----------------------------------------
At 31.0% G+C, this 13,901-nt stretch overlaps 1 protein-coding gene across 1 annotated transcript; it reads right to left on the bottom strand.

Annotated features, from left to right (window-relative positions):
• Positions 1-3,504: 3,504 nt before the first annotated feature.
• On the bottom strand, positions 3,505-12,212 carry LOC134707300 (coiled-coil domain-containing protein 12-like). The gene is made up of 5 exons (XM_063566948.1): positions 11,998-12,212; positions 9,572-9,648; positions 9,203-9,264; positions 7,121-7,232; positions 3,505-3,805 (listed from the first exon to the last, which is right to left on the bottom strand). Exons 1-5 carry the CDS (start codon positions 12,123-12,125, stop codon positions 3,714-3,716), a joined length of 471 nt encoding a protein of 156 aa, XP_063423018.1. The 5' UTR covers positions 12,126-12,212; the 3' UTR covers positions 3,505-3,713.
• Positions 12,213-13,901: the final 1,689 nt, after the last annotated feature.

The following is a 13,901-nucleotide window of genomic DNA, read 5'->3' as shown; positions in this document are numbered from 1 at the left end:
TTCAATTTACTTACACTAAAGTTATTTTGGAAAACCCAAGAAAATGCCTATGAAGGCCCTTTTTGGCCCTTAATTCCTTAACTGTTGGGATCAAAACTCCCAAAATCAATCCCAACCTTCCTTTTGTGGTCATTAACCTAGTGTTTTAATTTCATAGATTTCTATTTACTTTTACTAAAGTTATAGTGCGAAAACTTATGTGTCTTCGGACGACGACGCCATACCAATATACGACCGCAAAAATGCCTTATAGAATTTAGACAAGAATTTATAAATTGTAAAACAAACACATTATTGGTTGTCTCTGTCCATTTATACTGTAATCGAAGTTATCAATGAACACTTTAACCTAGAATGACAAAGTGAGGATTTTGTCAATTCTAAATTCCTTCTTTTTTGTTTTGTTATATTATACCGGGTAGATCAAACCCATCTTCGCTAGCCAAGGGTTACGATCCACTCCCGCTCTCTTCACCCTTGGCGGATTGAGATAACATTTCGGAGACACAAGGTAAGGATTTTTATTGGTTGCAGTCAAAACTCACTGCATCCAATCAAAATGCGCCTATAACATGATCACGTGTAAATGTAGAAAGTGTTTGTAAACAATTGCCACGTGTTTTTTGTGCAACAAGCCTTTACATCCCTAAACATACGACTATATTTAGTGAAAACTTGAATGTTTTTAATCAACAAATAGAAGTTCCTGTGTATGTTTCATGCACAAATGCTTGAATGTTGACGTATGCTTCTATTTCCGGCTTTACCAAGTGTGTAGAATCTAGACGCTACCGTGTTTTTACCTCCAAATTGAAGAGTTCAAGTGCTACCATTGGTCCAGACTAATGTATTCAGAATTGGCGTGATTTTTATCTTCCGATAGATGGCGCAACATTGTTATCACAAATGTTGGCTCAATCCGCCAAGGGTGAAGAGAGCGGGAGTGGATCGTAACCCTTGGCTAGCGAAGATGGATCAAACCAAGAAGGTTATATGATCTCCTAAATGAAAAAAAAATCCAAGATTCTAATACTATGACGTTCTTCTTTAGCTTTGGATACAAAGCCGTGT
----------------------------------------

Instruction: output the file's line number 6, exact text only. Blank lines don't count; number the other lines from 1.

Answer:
The following is a 13,901-nucleotide window of genomic DNA, read 5'->3' as shown; positions in this document are numbered from 1 at the left end: